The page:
The Philadelphia singer-songwriter Son Little has made his name through an adventurous, yet chilled-out, approach to blues and soul music. His self-titled 2015 debut was "nu-soul, not neo-soul," wrote NPR contributor Jim Allen; without attempting to duplicate classic rhythm and blues, Son Little retooled that music with electronics, minimalism and unconventional song structures.
The project continues on Little's forthcoming album New Magic. The record closes with "Demon To The Dark," a 21st-century spiritual of sorts that finds its narrator begging for forgiveness and redemption: "Deacon Phillips, can you hear me / My dear old man, now, are you there / I think my train is off the railing / Is there some way to get it clear?"
"Deacon Phillips" is the gospel singer Washington Phillips, whose own experimental approach to older styles of music makes him a kindred spirit to Little, even if he recorded nearly a century prior. Phillips sang traditional hymns while accompanying himself on the "manzarene," an instrument of his own invention that a 1907 newspaper article described as "a box about 2x3 feet, 6 inches deep, [on] which he has strung violin strings, something on the order of an autoharp." Little says that in creating "Demon To The Dark," he tried to replicate the manzarene's sound with a Suzuki Omnichord; the result is an otherworldly twinkling over heavy organ, gospel piano and faraway kettle drums.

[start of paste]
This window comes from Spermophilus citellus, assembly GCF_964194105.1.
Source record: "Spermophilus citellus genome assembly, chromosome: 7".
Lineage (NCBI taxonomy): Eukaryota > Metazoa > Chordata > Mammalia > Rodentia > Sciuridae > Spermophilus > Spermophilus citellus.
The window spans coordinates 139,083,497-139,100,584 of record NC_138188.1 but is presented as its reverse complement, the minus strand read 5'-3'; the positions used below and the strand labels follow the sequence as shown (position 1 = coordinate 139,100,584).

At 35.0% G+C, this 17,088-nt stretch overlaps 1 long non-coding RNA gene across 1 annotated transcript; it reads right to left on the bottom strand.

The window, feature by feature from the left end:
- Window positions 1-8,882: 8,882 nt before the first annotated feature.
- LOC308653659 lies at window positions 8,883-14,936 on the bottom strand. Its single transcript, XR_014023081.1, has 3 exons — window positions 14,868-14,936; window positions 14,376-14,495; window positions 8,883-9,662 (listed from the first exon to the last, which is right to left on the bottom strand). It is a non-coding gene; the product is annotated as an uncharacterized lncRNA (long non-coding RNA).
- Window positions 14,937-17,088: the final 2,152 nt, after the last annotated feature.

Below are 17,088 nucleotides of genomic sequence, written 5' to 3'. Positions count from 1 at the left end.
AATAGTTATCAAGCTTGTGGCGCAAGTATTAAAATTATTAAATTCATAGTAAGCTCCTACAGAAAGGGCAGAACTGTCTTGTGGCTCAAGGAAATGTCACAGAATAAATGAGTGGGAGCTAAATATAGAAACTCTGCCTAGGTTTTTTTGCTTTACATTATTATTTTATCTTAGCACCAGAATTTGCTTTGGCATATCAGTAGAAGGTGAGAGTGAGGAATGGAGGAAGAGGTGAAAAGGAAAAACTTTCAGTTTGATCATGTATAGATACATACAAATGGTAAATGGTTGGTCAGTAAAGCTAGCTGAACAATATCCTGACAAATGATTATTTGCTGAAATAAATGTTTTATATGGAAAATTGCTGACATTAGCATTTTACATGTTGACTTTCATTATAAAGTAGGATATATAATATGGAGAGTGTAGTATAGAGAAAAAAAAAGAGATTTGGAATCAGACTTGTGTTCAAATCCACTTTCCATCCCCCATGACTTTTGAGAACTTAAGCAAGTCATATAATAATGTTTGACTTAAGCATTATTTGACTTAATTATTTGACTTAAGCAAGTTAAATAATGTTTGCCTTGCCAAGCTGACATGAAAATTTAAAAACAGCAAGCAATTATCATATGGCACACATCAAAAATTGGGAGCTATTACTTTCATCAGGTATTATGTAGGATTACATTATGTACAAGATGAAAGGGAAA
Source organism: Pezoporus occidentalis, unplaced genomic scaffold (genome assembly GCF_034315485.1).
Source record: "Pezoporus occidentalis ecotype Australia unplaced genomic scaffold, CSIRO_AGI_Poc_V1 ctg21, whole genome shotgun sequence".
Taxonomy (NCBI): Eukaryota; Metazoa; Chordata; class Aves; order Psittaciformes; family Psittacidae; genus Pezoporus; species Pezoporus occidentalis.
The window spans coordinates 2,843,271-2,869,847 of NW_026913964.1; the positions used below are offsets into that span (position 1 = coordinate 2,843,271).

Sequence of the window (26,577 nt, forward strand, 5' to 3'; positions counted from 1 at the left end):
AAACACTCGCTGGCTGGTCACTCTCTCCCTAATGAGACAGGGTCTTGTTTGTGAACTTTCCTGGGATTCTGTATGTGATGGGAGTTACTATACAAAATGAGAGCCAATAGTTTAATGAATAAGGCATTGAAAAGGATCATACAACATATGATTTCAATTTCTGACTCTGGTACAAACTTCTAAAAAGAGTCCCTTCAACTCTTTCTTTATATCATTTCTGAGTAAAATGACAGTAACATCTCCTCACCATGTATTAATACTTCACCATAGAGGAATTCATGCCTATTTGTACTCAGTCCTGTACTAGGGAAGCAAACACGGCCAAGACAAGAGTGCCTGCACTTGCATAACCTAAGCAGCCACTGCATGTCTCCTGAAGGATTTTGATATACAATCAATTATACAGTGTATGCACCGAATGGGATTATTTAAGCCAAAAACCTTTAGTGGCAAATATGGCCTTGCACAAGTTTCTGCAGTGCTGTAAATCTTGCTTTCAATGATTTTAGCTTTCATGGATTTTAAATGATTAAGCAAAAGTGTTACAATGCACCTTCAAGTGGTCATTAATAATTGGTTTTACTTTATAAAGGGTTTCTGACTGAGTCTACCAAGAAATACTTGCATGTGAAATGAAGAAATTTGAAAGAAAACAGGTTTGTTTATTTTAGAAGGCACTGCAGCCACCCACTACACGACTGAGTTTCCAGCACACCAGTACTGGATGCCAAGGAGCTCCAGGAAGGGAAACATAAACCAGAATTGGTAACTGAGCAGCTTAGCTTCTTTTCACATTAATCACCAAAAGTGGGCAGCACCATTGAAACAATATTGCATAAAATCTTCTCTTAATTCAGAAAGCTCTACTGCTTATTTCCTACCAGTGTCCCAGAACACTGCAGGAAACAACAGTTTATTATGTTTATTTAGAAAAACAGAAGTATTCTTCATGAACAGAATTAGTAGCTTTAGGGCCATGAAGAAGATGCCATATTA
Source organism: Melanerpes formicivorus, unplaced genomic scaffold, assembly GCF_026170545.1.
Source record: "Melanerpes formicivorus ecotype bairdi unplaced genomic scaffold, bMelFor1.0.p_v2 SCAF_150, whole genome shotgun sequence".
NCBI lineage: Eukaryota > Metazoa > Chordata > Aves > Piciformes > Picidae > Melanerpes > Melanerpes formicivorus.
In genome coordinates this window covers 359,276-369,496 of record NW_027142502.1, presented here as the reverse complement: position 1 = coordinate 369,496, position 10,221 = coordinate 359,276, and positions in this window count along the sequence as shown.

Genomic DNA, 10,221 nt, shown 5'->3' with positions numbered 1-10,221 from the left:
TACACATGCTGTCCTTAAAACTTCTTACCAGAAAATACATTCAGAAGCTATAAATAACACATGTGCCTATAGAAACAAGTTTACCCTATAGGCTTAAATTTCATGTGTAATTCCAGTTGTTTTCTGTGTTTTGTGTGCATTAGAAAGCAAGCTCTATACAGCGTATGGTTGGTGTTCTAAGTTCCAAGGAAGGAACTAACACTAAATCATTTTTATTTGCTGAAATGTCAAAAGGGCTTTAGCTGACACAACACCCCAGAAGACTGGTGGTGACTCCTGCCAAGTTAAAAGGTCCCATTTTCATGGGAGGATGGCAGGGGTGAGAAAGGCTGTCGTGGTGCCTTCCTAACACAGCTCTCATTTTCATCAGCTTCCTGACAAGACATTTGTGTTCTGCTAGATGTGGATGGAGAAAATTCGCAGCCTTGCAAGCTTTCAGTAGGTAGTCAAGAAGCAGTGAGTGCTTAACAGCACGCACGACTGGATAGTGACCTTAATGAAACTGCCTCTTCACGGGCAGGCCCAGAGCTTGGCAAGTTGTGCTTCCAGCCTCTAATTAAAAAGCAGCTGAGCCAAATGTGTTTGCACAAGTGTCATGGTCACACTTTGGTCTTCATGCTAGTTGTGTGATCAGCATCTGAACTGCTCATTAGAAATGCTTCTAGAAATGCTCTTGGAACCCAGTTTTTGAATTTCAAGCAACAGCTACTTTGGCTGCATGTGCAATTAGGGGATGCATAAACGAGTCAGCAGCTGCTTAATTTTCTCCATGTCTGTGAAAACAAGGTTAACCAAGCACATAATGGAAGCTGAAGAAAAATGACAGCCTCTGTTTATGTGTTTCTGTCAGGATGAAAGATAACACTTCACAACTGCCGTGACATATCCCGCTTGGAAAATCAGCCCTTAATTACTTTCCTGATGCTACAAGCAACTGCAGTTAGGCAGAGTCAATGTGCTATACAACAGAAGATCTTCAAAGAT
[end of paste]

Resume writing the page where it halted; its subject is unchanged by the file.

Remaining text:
In a statement, Little says "Demon To The Dark" is what he imagines it would be like to have a conversation with Phillips, whose music Little says he listens to "when things get hectic or I'm feeling low." Phillips was, according to Little, "a very devout religious man, who no doubt wouldn't approve of a lot of the things going on around here these days (sex, drugs, rock and roll)."
"Still, his music gives hope," Little says, "because it sounds like love and forgiveness."
New Magic comes out Sept. 15.